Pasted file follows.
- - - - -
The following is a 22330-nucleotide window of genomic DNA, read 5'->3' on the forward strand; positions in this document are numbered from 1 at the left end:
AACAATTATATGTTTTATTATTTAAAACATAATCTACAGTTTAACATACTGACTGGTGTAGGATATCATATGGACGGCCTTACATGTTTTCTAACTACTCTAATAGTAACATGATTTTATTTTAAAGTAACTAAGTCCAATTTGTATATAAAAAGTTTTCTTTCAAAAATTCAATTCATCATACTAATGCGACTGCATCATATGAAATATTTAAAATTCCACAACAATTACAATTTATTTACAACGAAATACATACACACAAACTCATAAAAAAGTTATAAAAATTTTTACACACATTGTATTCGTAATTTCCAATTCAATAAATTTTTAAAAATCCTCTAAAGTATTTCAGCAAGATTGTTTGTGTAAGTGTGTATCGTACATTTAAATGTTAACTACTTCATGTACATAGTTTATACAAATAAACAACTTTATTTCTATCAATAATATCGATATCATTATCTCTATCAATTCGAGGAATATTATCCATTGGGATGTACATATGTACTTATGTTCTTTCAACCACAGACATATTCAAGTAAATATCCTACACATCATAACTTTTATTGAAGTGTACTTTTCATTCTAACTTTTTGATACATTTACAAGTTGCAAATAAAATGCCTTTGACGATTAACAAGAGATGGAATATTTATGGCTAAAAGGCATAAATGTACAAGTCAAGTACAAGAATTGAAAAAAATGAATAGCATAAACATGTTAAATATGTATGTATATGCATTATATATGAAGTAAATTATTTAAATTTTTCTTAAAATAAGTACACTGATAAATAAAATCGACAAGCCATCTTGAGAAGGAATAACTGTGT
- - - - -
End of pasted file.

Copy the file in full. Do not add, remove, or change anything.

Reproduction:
The following is a 22330-nucleotide window of genomic DNA, read 5'->3' on the forward strand; positions in this document are numbered from 1 at the left end:
AACAATTATATGTTTTATTATTTAAAACATAATCTACAGTTTAACATACTGACTGGTGTAGGATATCATATGGACGGCCTTACATGTTTTCTAACTACTCTAATAGTAACATGATTTTATTTTAAAGTAACTAAGTCCAATTTGTATATAAAAAGTTTTCTTTCAAAAATTCAATTCATCATACTAATGCGACTGCATCATATGAAATATTTAAAATTCCACAACAATTACAATTTATTTACAACGAAATACATACACACAAACTCATAAAAAAGTTATAAAAATTTTTACACACATTGTATTCGTAATTTCCAATTCAATAAATTTTTAAAAATCCTCTAAAGTATTTCAGCAAGATTGTTTGTGTAAGTGTGTATCGTACATTTAAATGTTAACTACTTCATGTACATAGTTTATACAAATAAACAACTTTATTTCTATCAATAATATCGATATCATTATCTCTATCAATTCGAGGAATATTATCCATTGGGATGTACATATGTACTTATGTTCTTTCAACCACAGACATATTCAAGTAAATATCCTACACATCATAACTTTTATTGAAGTGTACTTTTCATTCTAACTTTTTGATACATTTACAAGTTGCAAATAAAATGCCTTTGACGATTAACAAGAGATGGAATATTTATGGCTAAAAGGCATAAATGTACAAGTCAAGTACAAGAATTGAAAAAAATGAATAGCATAAACATGTTAAATATGTATGTATATGCATTATATATGAAGTAAATTATTTAAATTTTTCTTAAAATAAGTACACTGATAAATAAAATCGACAAGCCATCTTGAGAAGGAATAACTGTGT